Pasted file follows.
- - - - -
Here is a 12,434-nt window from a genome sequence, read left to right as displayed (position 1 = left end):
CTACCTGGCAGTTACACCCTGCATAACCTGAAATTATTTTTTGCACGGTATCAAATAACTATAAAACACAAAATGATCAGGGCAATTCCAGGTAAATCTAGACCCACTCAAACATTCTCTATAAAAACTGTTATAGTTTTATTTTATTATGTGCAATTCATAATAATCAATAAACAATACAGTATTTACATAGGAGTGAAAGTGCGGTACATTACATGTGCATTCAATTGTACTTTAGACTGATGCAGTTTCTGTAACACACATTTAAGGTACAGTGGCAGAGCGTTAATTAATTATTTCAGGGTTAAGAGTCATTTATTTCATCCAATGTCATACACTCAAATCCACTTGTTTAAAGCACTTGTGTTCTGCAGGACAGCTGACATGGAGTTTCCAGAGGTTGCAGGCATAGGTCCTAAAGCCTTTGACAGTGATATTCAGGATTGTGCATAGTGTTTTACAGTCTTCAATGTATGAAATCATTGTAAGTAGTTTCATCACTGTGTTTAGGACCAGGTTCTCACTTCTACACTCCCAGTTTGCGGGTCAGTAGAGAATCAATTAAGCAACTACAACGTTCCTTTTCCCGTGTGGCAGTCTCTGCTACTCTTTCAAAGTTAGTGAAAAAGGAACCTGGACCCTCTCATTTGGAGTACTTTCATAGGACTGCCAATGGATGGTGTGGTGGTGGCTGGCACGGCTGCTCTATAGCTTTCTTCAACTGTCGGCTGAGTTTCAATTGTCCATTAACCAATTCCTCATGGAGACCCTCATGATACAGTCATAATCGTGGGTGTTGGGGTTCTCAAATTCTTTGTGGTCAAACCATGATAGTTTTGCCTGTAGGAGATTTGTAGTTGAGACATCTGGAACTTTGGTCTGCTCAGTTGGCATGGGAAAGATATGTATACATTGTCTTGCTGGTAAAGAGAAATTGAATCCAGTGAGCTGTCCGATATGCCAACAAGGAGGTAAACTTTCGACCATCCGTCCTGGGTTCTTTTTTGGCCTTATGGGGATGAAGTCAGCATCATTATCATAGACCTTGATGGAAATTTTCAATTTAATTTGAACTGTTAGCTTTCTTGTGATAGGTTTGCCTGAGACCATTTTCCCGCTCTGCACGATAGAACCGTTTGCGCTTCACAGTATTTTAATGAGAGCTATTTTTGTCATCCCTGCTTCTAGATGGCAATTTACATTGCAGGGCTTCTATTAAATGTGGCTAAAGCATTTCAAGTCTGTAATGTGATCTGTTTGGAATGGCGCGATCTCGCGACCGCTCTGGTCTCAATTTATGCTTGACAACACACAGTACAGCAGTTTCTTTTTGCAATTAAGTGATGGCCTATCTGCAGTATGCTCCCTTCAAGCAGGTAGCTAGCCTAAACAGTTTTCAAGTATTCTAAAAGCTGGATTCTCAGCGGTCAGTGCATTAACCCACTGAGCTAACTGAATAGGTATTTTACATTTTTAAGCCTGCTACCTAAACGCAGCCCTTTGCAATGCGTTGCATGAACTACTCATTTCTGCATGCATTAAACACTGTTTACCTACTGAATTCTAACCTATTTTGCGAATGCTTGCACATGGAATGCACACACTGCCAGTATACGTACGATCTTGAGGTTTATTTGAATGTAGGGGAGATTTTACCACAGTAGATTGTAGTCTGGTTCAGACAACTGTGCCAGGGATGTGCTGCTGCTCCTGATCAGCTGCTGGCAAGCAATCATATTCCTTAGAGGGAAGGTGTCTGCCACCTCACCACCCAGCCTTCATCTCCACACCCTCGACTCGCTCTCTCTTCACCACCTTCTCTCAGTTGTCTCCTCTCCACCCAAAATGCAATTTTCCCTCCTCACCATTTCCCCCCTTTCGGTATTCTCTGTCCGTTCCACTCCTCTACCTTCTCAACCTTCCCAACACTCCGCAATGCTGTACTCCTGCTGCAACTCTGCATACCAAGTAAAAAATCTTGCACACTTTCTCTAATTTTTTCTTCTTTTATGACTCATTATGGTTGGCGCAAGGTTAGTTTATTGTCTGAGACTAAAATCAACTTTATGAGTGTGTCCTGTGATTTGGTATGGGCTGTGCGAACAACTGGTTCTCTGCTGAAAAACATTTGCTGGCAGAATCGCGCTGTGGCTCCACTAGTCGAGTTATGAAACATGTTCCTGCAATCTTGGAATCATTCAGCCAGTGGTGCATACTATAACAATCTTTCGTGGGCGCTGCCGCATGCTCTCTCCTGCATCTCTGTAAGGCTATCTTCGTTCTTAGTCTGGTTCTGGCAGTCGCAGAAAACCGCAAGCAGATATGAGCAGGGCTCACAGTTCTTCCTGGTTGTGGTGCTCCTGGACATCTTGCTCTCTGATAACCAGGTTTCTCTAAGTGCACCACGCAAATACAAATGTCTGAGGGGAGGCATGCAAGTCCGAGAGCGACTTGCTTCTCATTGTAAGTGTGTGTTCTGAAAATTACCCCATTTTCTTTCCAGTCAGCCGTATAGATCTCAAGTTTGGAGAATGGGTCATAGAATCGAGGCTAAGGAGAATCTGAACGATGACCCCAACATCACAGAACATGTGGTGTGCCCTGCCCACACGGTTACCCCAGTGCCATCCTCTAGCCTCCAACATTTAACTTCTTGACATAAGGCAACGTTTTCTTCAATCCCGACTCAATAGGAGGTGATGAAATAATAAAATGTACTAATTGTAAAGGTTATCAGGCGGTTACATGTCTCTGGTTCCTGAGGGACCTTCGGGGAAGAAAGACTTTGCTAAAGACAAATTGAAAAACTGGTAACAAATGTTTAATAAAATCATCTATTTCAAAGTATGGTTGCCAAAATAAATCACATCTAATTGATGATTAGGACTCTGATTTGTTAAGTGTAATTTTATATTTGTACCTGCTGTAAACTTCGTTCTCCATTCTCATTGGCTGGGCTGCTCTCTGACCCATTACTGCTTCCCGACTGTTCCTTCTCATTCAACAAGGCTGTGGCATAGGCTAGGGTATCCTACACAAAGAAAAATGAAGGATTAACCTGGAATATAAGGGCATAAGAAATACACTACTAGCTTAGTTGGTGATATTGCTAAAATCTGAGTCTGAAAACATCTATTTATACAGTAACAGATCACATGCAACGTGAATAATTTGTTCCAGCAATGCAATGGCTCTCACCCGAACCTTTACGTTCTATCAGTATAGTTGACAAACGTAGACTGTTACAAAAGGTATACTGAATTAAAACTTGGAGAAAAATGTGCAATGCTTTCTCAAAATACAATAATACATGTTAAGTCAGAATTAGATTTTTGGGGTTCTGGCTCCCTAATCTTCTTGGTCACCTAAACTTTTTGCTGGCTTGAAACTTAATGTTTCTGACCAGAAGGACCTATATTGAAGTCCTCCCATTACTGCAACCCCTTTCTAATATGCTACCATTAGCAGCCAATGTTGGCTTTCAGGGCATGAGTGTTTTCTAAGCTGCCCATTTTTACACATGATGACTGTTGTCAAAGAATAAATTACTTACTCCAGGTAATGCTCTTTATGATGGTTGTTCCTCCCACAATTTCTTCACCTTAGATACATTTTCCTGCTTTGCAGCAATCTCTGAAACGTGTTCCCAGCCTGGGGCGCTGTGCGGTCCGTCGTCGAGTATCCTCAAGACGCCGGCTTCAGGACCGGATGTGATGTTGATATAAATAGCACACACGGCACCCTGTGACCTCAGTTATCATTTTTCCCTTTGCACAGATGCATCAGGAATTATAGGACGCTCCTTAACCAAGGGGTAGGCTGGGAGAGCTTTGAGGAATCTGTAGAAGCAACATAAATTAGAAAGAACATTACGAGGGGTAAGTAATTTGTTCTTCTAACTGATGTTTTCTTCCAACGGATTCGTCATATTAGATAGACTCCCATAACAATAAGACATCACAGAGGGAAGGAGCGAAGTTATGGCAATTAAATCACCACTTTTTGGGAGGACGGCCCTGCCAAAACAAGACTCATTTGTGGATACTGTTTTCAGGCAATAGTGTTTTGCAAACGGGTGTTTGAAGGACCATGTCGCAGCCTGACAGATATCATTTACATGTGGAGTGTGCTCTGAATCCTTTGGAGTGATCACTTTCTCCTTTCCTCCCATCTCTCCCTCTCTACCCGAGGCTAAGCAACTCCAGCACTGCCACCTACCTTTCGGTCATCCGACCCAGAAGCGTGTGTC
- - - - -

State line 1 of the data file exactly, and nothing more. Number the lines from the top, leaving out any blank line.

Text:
Here is a 12,434-nt window from a genome sequence, read left to right as displayed (position 1 = left end):